The antivirus tool was first developed to combat a five-month-old virus known as Laroux. But it has been tested and proven to work in wiping out a mutant strain of the virus, which experts dubbed Laroux.B after it surfaced at two companies in the last couple of weeks, according to Tom Williams, Excel product manager. He said Microsoft has received no word of new cases of Laroux.B since CNET first reported the outbreak last week.
Macro viruses, which got their name because they are written with Microsoft's WordBasic and Visual Basic for Applications macro languages, have mostly afflicted Word documents that users commonly share with each other. Laroux was reportedly the first macro virus to affect Excel when it was discovered last July.
Yet this new breed of macro virus has caused some concern among businesspeople since Excel viruses could potentially corrupt important financial data.
That is not the case with either of the Laroux infections, though, experts said. The original Laroux merely spread from file to file without affecting data. Its offspring, Laroux.B, is more bothersome. It wipes out macro commands saved by users in a file called personal.XLS and replaces them with the word "Laroux."
"That can be a big problem for an accountant who has saved 50 or 60 macros" for frequent use on spreadsheet documents, according to Jonathan Wheat, the virus lab manager at the National Computer Security Association.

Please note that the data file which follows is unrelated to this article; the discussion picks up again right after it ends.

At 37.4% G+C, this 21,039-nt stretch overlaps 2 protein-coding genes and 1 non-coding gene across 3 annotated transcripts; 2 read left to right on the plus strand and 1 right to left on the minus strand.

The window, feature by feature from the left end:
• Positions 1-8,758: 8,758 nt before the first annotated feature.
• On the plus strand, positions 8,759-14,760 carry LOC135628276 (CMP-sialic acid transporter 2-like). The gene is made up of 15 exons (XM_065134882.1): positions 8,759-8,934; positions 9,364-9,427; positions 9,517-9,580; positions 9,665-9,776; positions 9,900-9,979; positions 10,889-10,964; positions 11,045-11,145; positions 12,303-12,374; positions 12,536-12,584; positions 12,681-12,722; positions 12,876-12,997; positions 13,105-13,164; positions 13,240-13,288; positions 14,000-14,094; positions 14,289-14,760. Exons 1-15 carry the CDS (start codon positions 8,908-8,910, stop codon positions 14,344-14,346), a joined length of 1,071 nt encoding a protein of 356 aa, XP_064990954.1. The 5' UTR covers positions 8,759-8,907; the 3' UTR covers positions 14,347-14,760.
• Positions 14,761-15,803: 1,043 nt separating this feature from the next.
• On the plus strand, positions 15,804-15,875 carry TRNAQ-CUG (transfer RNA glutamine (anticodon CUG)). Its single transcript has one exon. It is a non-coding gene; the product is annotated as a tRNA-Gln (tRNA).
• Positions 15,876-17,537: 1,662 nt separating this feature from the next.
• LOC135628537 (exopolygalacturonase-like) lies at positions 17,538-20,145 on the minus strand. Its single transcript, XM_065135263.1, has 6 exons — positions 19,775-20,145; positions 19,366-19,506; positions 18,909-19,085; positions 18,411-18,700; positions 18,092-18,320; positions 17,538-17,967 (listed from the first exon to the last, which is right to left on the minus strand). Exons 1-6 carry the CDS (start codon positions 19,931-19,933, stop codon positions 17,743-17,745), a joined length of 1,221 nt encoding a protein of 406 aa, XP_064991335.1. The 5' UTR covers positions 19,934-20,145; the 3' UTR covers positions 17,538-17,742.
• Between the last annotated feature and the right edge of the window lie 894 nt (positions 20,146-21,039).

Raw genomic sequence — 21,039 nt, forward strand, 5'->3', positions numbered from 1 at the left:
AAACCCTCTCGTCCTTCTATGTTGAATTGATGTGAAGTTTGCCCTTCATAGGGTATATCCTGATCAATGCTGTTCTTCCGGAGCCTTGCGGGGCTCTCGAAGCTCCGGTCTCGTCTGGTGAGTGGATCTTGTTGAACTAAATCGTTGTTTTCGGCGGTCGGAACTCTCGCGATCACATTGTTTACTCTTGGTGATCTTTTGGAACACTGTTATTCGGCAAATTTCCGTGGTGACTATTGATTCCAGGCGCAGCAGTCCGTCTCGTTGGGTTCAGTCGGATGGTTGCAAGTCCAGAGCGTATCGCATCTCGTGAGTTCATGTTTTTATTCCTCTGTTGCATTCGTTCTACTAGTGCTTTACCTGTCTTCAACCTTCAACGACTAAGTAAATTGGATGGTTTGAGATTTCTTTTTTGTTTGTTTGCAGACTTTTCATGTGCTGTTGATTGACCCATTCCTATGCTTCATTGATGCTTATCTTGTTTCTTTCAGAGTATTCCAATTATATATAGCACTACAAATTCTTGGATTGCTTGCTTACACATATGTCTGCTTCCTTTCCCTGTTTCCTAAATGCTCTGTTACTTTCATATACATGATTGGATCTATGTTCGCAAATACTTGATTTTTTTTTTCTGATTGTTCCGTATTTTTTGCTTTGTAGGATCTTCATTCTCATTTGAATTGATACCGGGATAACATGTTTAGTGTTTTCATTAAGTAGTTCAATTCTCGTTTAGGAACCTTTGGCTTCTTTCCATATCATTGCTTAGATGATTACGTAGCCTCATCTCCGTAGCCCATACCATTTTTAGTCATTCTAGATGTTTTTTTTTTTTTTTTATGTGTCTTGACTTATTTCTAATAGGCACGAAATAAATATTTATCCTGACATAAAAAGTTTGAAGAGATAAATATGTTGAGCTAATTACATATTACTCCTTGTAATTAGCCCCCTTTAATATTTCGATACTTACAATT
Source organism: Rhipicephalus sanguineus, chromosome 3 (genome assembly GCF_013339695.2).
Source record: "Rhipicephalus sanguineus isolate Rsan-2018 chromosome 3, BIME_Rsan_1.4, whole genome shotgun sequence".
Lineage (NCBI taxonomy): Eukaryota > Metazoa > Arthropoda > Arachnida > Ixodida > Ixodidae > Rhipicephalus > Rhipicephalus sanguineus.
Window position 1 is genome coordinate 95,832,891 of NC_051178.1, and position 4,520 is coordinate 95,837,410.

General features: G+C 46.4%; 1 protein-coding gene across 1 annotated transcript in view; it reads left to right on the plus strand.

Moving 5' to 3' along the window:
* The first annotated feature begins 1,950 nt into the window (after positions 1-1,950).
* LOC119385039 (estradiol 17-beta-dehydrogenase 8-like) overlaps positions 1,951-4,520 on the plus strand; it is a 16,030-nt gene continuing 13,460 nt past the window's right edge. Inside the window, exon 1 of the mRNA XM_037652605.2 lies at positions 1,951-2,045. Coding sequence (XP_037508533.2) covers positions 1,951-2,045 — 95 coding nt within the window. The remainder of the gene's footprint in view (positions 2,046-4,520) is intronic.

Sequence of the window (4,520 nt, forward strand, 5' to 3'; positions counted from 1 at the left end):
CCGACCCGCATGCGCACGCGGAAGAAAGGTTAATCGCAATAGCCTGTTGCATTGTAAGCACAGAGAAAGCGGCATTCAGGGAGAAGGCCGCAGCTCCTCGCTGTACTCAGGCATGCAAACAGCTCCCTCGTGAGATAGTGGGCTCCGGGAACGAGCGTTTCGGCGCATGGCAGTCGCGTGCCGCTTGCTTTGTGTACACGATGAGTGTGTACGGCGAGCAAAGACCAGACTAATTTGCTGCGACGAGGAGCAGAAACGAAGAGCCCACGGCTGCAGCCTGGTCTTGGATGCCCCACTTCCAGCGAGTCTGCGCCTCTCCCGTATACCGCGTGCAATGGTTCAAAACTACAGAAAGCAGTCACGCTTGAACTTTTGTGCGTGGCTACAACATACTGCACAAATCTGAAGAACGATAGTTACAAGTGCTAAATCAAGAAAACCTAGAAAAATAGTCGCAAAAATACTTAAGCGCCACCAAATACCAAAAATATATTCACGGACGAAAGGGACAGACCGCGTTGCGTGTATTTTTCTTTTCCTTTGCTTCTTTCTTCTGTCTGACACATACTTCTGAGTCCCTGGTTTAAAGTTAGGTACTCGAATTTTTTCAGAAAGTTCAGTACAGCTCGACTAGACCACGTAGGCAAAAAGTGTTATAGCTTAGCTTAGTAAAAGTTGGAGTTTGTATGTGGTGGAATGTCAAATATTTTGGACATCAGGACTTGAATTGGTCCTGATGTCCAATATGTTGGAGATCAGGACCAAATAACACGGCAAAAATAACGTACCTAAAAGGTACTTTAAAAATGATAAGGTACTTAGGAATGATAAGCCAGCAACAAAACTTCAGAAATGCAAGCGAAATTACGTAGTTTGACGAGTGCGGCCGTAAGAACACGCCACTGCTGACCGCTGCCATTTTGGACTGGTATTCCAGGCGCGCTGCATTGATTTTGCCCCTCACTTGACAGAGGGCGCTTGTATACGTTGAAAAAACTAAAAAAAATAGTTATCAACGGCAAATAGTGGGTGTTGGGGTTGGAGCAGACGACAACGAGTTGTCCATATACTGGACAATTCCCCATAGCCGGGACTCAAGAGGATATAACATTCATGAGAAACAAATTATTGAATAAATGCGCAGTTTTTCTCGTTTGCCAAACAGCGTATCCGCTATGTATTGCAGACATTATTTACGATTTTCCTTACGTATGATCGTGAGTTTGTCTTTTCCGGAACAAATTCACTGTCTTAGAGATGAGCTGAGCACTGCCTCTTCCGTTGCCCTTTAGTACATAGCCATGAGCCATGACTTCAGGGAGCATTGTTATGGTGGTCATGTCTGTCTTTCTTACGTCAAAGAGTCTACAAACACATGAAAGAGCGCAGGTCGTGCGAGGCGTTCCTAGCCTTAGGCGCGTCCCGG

The organization--which researches, analyzes, and reports on viruses and other computer security issues for its membership of 30,000 developers, security experts, and end users--sent out a press release November 14 alerting Excel users of the threat.
Wheat said he has taken a look at two Laroux.B cases that were forwarded to him by antivirus software developers. The "specimens" came from two different oil companies operating in Saudi Arabia, an indication that the virus is now spreading from company to company. He added that the infection hides itself inside the Excel program so that some users may not know they have been infected, but he declined to estimate its potential impact.
"These two could be the only cases we see, or it could go crazy" with cases proliferating rapidly, Wheat said.
David Chess, a researcher at IBM's T.J. Watson Research Center, said he has seen one case firsthand and has heard two other reports from reliable sources since the end of October. But he stressed that Laroux.B "certainly is not a widespread virus."
While spreadsheets seemed immune from computer viruses until earlier this year, Sarah Gordon, a researcher with Command Software Systems, a maker of antivirus software, said there is concern that infections could alter important financial information.
While Laroux and Laroux.B do not alter the content of spreadsheets, Gordon said "viruses that infect spreadsheets can [potentially] affect the integrity of the data."
She called the original virus and its offspring "rather unremarkable" but noted that even the most benign viruses take their toll on IS departments. "While they have no destructive payload, they cost you time, money, and effort."
NCSA's Wheat suggests Excel users should back up their macros just in case the virus finds its way into their programs.
Experts said they can usually come up with antidotes for most viruses within a day; several server-based approaches to ensure network-wide protection are also being developed by antivirus software vendors.
IBM's Chess said his company is working on an "immune system" to protect programs from infection before they come down with the rapidly proliferating viruses.
In addition to working with the NCSA and antivirus software vendors, Microsoft will incorporate tools to detect and delete viruses in Excel 97, due by year's end. Antivirus tools are already available in the most recent versions of Word.